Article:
Ponor SPA



The area covers the Ponor Mountain with altitude of 900 to 1,400 m, situated some 50 km north-west of the capital city of Sofia. It is part of the Western Stara Planina (Balkan Mountain Range). About 60% of the territory of the massif is covered by grassland communities a unique mosaic of mountainous pastures, hay meadows with calciphyle and mesophyte grass vegetation, calcareous cliffs and pastoral patches. The grasslands are surrounded by broadleaved forests of Fagus moesiaca above 1,000 m a.s.l., at places mixed with Carpinus betulus (Bondev, 1991), oak forests up to 600 m a.s.l., mixed oak hornbeam forests between 600 and 1,000 m a.s.l., as well as rocky crests and stony karst terrain and, to a lesser extent, agricultural plots. Ponor Mountain is formed by limestone and dolomites and represents one of the biggest and most characteristic Karst areas in Bulgaria. About 60% of the territory of the massif is covered by grassland communities - a unique mosaic of mountainous pastures, hay meadows, calcareous cliffs and pastoral patches.

Birds in the protected area

These habitats and the traditional land use provide suitable conditions breeding and migration of 140 bird species, 50 of which are of European conservation concern. Five of them are included in category SPEC 1 as globally threatened, 15 in SPEC 2 and 30 in SPEC 3 as threatened in Europe. Forty-one species are listed in the Red Data Book for Bulgaria as rare or endangered, as well as 38 species included in Annex 2 of the Biodiversity Act. Ponor Mountain is of global importance for the Corncrake Crex crex breeding there. The area provides suitable habitats for 35 species included into Annex I of the Birds Directive and 8 more migrating species. It is one of the most important sites in the country on a European Union scale for Long-legged Buzzard (Buteo rufinus), Golden Eagle (Aquila chrysaetos), Corncrake, Eagle Owl (Bubo bubo), Grey-headed Woodpecker (Picus canus), Woodlark (Lullula arborea), Barred Warbler (Sylvia nisoria) and Red-backed Shrike (Lanius collurio). It supports considerable populations of the Rock Partridge Alectoris graeca, Common Quail (Coturnix coturnix), Eurasian Wryneck (Jynx torquilla), Rufous-tailed Rock Thrush (Monticola saxatilis) and European Green Woodpecker (Picus viridis). Ponor Mountain is important during migration mainly for raptors, including the globally threatened Lesser Kestrel (Falco naumanni) and Pallid Harrier (Circus macrourus).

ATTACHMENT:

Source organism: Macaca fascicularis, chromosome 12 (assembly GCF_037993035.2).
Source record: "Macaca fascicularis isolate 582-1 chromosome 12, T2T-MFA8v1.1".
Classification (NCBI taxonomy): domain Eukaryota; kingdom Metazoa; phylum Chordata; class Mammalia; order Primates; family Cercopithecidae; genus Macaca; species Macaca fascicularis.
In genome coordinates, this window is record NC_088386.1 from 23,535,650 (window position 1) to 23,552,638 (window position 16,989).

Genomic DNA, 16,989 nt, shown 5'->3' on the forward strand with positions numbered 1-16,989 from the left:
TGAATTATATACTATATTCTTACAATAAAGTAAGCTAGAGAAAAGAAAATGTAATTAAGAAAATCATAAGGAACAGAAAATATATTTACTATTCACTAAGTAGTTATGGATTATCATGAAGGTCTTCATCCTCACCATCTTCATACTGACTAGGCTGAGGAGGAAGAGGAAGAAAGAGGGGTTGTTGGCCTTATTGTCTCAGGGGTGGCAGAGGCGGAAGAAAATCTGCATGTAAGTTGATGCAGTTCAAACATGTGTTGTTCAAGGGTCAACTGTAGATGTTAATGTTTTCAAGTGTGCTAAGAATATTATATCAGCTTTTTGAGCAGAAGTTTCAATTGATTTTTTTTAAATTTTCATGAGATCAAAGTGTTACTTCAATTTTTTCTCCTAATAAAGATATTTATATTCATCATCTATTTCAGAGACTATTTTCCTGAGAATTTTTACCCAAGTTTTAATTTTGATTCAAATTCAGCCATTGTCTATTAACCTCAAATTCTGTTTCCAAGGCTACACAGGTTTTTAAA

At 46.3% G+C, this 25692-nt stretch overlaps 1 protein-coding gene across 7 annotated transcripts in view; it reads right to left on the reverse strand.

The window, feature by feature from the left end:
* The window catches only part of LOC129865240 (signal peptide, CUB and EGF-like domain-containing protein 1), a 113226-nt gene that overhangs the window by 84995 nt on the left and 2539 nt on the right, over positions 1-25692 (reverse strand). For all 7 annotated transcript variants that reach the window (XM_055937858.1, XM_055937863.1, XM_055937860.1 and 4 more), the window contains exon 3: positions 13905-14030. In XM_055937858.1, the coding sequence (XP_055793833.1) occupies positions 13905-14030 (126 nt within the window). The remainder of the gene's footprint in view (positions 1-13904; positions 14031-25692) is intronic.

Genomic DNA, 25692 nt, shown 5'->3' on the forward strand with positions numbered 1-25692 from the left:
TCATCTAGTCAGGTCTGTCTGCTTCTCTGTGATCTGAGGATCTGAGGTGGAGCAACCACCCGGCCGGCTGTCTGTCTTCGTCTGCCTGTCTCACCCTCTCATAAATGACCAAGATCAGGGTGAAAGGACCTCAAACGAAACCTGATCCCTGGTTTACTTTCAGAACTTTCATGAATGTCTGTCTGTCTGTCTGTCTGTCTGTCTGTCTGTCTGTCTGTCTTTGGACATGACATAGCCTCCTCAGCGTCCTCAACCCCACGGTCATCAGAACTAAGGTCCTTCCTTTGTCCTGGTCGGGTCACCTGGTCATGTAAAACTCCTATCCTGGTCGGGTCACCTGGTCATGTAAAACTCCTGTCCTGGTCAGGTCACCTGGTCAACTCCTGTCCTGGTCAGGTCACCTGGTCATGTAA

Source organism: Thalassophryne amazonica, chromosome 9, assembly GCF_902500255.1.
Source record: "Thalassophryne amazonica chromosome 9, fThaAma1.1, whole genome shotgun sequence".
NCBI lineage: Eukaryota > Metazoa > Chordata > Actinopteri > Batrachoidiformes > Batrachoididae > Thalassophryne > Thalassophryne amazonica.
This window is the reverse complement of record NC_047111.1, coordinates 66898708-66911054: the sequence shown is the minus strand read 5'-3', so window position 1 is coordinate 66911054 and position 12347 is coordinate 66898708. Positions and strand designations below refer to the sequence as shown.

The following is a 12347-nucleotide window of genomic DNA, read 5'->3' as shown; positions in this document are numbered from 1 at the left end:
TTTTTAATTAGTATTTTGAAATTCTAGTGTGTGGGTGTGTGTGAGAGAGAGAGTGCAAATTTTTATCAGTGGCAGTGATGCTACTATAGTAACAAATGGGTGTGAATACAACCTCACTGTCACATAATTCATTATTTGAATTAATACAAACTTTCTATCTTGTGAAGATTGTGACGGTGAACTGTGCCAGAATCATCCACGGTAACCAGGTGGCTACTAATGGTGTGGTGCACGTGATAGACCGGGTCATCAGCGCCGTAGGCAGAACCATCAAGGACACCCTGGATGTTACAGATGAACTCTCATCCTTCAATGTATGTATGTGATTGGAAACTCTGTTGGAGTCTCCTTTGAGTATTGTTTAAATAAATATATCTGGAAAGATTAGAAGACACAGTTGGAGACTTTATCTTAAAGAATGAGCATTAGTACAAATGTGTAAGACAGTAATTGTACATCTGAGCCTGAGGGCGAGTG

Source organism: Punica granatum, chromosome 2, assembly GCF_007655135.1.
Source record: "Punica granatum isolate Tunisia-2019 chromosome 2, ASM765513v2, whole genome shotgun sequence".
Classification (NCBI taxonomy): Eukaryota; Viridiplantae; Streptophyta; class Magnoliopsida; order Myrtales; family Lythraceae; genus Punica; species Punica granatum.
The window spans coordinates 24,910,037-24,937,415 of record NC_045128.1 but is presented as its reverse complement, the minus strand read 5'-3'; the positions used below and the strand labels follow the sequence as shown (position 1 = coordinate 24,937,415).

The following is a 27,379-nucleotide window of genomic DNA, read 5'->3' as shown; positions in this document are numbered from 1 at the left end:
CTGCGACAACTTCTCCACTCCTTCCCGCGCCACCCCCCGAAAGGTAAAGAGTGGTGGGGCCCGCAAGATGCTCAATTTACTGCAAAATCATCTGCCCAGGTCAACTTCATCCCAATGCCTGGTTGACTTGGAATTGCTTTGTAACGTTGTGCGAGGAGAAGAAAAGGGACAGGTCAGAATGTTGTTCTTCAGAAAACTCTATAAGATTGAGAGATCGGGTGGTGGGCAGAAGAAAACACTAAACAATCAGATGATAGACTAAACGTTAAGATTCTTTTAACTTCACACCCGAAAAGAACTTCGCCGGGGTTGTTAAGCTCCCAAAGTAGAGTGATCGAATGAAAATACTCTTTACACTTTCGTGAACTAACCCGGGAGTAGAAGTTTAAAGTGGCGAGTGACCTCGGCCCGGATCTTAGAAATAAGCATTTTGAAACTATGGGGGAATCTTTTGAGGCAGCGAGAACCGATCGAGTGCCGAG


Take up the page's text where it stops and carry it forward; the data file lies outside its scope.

Targeted studies during the period 2008–2013 confirmed that the area is important site for Saker falcon both on migration and during the breeding season. Multiple records of adult Sakers gave indications for possible breeding of at least one pair. Ponor SPA is an important area also for the migrating juveniles, especially from the Hungarian population. Targeted studies confirmed regular presence of Saker Falcons on migration and during breeding season in Ponor SPA. The individuals, which spend migration and staging period of the year in suitable habitats, are important source for natural repopulation of the area.

Threats to the protected area

  • Habitat deterioration
    Pastures far away from settlements are not used completely. This cause overgrown of grasslands with shrubs and trees and deterioration of key habitats for targeted bird species.
  • Human activities
    Conversion of grasslands into arable land also causes of loss of habitats. The drainage of the karst area by piping in lower parts of the mountain affects the quality of meadow habitats. Other threats are the unsustainable forest management, tourism and recreation type of activities not suitable for the region.
  • Poaching
    Poaching as well as taking chicken and eggs from the nests of raptors affect bird populations.